The original construction here seems to be a conﬂation of two common possibilities. One possibility has even followed directly by a that-clause, and the other has even to followed by a gerundive phrase. There are 18 examples of the that-clause type in the original text, of which five are preceded by yea:
On the other hand, there are six examples of the second type (even to followed by a gerundive phrase); one of these examples is preceded by yea:
Related to this second type are seven occurrences of even unto followed by a gerundive phrase, as in 1 Nephi 17:48 (“even unto the consuming of my ﬂesh”).
In his editing of 1 Nephi 18:9 for the 1837 edition, Joseph Smith removed the infinitival to that preceded the that-clause. Thus he ended up creating an example of the first type—that is, a that-clause immediately following even. If Joseph had edited towards the second type, the edited text would have read something like “yea even to (the) forgetting by what power they had been brought thither”.
David Calabro has suggested (personal communication) that the reading of the original text (“even to that they did forget by what power they had been brought thither”) may be a Hebraism. In the Hebrew Bible, there are instances of the preposition fiad ‘to’ followed by ƒa¸ser ‘that’. Such examples are typically translated as until, as in this example:
In other words, the original to that in 1 Nephi 18:9 could be interpreted as meaning ‘until’—that is, “insomuch that they began to dance and to sing and to speak with much rudeness / yea even until they did forget by what power they had been brought thither”. Of course, the Book of Mormon has examples of even until. The most common type (with 38 occurrences) has even until followed by a declarative sentence without an intervening that, as in 1 Nephi 8:24: “even until they did come forth and partook of the fruit of the tree”. There is also one occurrence of even until followed by a gerundive phrase (in Ether 12:3: “even until the going down of the sun”).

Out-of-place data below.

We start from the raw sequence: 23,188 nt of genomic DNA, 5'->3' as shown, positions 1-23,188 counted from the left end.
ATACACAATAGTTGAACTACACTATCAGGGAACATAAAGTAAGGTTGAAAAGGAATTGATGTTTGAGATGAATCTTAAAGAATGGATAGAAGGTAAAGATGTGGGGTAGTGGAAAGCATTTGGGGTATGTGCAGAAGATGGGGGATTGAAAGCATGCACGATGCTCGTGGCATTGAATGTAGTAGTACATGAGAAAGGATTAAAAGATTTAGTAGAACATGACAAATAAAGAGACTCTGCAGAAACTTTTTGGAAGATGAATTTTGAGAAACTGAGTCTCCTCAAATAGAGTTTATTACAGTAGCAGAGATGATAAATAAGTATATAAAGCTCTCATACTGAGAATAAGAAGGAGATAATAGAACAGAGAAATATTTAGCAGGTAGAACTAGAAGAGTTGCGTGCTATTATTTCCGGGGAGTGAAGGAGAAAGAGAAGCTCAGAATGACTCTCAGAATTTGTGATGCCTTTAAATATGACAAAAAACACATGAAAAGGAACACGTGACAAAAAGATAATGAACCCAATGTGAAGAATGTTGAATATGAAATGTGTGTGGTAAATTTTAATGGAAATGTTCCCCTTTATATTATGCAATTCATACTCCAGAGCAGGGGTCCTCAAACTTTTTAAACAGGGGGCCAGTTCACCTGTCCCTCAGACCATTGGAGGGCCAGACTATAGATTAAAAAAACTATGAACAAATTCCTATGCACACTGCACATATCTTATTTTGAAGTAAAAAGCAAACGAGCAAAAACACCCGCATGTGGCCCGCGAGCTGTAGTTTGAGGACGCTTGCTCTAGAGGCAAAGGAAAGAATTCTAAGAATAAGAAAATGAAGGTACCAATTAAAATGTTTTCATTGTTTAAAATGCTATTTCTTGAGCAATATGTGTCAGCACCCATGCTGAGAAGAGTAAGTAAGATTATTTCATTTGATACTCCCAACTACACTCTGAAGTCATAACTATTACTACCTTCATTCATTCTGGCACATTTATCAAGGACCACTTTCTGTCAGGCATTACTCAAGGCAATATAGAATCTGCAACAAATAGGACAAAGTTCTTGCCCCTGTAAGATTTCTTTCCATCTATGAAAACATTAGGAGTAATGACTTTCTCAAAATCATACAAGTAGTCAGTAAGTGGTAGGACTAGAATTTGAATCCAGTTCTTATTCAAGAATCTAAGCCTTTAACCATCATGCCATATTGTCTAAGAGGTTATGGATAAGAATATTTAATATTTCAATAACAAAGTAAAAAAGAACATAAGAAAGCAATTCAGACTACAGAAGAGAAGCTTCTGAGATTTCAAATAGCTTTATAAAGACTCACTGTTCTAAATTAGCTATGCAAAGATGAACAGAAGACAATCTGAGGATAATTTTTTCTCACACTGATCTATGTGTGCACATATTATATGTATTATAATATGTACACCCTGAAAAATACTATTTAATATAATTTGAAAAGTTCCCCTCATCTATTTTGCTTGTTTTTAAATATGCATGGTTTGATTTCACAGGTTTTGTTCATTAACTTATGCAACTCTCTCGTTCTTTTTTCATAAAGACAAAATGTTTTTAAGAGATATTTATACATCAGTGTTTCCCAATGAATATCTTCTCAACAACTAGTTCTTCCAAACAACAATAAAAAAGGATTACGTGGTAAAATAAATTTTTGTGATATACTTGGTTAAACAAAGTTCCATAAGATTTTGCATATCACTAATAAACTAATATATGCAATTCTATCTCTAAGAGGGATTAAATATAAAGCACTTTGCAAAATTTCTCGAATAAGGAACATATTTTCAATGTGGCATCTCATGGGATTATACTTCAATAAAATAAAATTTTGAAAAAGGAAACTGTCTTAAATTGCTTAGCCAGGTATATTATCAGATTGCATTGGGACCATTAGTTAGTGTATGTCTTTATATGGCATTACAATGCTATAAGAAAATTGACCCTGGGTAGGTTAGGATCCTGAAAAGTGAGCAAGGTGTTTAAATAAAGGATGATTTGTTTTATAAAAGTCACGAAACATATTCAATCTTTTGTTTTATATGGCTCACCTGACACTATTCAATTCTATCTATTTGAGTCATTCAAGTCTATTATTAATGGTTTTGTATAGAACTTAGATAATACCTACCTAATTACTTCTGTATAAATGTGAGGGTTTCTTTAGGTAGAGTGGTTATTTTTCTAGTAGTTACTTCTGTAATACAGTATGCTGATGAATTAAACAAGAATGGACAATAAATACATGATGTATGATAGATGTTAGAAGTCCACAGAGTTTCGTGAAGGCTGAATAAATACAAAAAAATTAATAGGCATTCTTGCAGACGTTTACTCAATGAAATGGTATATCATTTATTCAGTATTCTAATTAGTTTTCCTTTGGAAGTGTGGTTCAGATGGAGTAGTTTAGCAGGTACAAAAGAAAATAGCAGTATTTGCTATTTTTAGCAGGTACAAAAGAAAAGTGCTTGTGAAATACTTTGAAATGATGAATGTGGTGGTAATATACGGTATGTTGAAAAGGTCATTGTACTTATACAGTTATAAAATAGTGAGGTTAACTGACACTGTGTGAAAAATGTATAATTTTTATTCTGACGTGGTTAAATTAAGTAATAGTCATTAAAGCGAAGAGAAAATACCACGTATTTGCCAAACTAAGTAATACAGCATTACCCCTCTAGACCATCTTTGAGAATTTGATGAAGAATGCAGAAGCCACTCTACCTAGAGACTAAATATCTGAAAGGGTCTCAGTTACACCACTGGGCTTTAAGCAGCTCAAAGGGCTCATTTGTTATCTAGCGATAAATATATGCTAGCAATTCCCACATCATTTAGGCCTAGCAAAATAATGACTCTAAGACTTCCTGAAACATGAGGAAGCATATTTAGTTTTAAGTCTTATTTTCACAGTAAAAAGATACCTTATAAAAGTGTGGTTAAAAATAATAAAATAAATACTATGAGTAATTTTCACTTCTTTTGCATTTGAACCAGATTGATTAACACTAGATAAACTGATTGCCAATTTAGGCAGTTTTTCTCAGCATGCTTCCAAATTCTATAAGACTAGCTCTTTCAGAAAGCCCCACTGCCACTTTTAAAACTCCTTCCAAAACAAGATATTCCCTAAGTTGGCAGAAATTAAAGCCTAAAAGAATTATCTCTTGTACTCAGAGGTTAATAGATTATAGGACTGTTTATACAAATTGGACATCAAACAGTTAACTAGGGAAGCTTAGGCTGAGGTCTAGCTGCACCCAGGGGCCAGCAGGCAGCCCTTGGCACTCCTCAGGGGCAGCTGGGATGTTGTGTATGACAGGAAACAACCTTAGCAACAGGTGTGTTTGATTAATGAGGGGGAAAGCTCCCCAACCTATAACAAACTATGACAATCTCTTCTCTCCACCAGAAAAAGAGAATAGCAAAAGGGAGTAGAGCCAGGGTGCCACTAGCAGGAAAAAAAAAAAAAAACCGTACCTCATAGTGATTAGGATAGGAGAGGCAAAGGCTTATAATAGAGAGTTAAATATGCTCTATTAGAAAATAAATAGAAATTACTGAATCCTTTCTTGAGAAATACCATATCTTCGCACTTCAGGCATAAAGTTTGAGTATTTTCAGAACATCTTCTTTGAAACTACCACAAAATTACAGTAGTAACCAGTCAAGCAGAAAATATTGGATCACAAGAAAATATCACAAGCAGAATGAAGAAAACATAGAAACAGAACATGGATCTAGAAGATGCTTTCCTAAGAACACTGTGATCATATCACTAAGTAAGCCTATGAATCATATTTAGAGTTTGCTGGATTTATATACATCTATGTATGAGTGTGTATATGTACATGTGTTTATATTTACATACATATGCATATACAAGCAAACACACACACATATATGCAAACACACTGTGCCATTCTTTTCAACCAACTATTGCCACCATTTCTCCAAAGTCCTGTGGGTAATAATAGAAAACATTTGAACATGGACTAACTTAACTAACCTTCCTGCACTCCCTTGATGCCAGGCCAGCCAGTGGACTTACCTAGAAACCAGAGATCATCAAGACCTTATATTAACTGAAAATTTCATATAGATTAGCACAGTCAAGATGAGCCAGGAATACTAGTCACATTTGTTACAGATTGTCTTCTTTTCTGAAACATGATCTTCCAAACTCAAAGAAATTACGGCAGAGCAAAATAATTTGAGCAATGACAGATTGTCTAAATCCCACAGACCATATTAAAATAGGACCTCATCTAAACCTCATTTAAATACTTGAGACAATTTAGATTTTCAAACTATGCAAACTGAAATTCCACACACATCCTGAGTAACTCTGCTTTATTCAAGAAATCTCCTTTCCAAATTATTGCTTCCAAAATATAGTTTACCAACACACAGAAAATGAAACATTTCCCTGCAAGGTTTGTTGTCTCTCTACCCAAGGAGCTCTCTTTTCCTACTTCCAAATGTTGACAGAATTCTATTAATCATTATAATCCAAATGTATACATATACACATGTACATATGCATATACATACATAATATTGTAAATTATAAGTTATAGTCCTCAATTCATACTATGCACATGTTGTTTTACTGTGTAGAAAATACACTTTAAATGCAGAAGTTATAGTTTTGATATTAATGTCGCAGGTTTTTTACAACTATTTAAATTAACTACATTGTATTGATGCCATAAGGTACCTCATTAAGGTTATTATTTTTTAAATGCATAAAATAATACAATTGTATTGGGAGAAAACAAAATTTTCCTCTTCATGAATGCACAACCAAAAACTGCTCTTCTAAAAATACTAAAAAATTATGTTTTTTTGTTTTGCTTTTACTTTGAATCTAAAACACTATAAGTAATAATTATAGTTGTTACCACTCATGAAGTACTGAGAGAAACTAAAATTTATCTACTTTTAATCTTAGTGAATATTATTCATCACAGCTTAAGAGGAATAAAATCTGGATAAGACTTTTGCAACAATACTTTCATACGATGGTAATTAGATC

The Hebrew-like construction “even to that” suggests that the original text in 1 Nephi 18:9 could be interpreted as meaning ‘even to the state that’. Despite its awkwardness and uniqueness, the earliest reading appears to be intentional and may be considered equivalent to ‘even until’ in modern English.
Summary: Restore the original preposition to in 1 Nephi 18:9 (“yea even to that they did forget by what power they had been brought thither”); the construction “even to that” appears to mean ‘even to the state that’ or ‘even until’.